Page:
An East Chapel Hill High School student has been named a U.S. Presidential Scholar, one of just 160 students so honored across the country.
Jay Pande, 17, was selected by The White House Commission on Presidential Scholars based on his academic success, artistic excellence, essays, school evaluations and transcripts. He also had to demonstrate community service, leadership, and commitment to high ideals in his life.
“Jay provides inspiration to everyone in his life,” Superintendent Tom Forcella said in a statement. “He continually pursues excellence, overcoming all obstacles on his path to success. We are a better community for having Jay as a part of it.”
Poonam Pande said the recognition is validation for all the work her son has done and for what he’s had to overcome to get to this point.
“Jay works very hard, and we hold him to high standards,” she said. “With a disability, it’s always a challenge. But for him to have this recognition is a huge relief because finally someone saw what his abilities are and all his hard work.”
Born with cerebral palsy, Pande has had to learn how to adjust his expectations to match his abilities for much of his life.
When he wanted to learn to play an instrument competitively, he, his mother and father, Girish Pande, all decided rehearsals would be too taxing. While many high school students spend time hanging out with friends, Pande’s afternoons are filled with doctor’s appointments and hour-long physical therapy to keep his body as limber as possible.
So Pande turned his love for music and how it can reach people into a music composition club he founded during his sophomore year. He now teaches other students how to compose using a website called Noteflight.
Although cerebral palsy is a part of his identity, Pande says he never wanted it to define him.
“I never wanted to limit myself because of my disability,” he said. “I wanted to be able to do the same things as my peers.”
When Pande wanted to start taking Advanced Placement courses, he approached it with the same kind of can-do attitude, his mother said.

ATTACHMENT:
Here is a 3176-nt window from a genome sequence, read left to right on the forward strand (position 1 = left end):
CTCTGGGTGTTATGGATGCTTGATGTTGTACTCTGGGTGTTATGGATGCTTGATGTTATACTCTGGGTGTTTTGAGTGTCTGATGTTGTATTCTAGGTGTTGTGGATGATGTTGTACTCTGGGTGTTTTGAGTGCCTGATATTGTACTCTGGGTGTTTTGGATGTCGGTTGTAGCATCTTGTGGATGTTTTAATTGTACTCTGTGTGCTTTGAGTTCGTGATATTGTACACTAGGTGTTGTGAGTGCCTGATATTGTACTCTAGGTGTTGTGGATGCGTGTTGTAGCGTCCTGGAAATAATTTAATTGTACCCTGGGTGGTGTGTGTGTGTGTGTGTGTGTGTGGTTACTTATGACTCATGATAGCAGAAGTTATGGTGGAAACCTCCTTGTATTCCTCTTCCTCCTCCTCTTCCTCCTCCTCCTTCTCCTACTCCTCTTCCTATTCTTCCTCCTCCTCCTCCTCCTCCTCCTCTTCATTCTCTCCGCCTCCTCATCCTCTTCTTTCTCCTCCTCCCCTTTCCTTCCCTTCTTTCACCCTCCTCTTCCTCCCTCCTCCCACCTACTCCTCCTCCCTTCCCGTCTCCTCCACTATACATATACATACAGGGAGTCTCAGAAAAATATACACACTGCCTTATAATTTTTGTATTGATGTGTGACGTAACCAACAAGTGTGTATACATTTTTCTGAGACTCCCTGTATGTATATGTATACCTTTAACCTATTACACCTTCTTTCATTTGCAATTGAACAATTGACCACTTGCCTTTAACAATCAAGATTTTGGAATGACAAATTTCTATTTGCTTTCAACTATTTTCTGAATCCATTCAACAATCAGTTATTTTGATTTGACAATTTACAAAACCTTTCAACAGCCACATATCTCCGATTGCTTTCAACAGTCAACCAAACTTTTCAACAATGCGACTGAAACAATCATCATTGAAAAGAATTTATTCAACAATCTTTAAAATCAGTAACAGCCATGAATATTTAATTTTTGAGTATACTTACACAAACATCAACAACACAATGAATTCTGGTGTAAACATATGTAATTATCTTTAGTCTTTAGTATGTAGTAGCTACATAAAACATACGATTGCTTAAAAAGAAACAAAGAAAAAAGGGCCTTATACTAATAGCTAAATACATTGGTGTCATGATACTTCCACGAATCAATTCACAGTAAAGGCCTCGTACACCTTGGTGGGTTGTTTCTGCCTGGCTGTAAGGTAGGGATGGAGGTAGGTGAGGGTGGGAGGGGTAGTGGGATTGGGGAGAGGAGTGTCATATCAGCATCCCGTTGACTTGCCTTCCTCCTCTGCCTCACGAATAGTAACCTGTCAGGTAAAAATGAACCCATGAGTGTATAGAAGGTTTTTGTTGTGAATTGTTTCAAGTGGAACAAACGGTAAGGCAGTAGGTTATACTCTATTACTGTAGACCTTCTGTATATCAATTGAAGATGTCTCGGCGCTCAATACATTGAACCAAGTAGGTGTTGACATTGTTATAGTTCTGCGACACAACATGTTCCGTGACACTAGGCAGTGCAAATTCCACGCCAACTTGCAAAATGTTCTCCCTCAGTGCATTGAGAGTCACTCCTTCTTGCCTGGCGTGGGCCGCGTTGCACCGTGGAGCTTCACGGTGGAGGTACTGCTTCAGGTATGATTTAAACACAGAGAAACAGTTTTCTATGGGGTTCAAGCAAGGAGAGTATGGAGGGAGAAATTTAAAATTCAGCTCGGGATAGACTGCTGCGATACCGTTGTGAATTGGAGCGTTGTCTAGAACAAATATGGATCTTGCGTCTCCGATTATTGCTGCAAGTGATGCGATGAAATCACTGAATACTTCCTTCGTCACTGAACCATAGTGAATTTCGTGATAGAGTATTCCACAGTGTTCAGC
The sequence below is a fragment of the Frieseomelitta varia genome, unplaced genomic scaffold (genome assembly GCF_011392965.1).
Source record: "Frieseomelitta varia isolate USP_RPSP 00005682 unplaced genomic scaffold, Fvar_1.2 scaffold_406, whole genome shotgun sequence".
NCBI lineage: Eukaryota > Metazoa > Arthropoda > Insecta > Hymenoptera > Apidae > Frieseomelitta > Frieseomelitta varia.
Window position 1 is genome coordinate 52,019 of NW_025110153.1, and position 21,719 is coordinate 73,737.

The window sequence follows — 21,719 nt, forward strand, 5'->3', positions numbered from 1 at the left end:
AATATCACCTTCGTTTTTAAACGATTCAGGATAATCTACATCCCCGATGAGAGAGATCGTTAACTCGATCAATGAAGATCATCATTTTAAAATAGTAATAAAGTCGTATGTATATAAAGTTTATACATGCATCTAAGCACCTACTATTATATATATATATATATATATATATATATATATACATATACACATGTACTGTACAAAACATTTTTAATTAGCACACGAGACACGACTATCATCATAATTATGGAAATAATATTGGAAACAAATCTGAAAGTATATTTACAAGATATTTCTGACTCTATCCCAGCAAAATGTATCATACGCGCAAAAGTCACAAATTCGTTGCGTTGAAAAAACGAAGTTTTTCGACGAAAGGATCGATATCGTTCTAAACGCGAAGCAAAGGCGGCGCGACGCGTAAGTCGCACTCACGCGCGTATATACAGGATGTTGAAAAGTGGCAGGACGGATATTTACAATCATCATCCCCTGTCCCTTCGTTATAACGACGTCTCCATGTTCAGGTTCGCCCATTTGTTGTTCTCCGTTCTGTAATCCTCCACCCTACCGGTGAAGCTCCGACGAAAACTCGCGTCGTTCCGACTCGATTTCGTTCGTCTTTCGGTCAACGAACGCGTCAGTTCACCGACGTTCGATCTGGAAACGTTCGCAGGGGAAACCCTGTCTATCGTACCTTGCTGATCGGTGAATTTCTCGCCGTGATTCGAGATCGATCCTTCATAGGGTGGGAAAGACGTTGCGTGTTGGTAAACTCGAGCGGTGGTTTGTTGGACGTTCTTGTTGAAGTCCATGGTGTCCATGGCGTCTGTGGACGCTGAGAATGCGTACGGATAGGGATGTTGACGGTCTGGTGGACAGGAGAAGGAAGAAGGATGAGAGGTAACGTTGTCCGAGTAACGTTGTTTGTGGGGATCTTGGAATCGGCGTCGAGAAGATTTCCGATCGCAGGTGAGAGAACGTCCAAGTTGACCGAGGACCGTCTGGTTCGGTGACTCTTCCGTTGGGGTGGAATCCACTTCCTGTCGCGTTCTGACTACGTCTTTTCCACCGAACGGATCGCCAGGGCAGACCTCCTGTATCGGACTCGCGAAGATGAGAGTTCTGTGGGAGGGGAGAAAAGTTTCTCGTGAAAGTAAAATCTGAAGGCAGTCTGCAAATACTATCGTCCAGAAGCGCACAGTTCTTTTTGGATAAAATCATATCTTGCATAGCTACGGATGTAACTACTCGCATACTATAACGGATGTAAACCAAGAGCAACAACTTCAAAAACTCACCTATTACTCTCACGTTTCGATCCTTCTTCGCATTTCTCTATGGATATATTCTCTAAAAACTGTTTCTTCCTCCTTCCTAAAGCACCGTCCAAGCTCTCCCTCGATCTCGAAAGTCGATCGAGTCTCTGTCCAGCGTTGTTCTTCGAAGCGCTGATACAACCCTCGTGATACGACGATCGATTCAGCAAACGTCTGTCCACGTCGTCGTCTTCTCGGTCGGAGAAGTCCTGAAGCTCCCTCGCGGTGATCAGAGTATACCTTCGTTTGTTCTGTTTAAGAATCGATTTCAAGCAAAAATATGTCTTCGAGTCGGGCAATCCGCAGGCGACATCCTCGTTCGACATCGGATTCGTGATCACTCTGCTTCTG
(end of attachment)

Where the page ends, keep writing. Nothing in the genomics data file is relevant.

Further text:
“Jay has never once complained despite each obstacle he has had to overcome,” said Katy Lipkus, Pande’s high school counselor. “He has pursued every challenge and found a way to adapt and play to his strengths.”
Lipkus said she often marvels at how Pande accomplishes so much “when the odds seem against him.”
Lipkus pointed to Pande’s winning the student of the year award from The Arc, an organization serving people with disabilities, as well as his volunteering at Morehead Planetarium and Science Center, his membership on the Science Olympiad, and his past performance on the National French Exam in which he received silver and bronze awards.
“There are students that let things stand in their way – not Jay,” Lipkus said. “To Jay, each day is an adventure and a chance to learn.”
Poonam Pande said sometimes strangers will even approach their family when her son is doing his physical therapy at the gym.
“They’ll come up and tell him that he’s inspired them to exercise more,” she said.
For Pande, being a U.S. Presidential Scholar is “a big honor.”
Although more than 5,600 candidates qualified for the 2016 awards, only 160 ultimately received the distinction.
Pande said he is looking forward to connecting with people as a result of the honor, including during a June visit to Washington, D.C., for all U.S. Presidential Scholars.
He hopes those connections, as well as his education in computer science at Duke University (where he’ll start in the fall), will enable him to create apps that will help other people with disabilities, and all people in general.
“That has been a dream of mine: to help improve the quality of life for other people,” he said.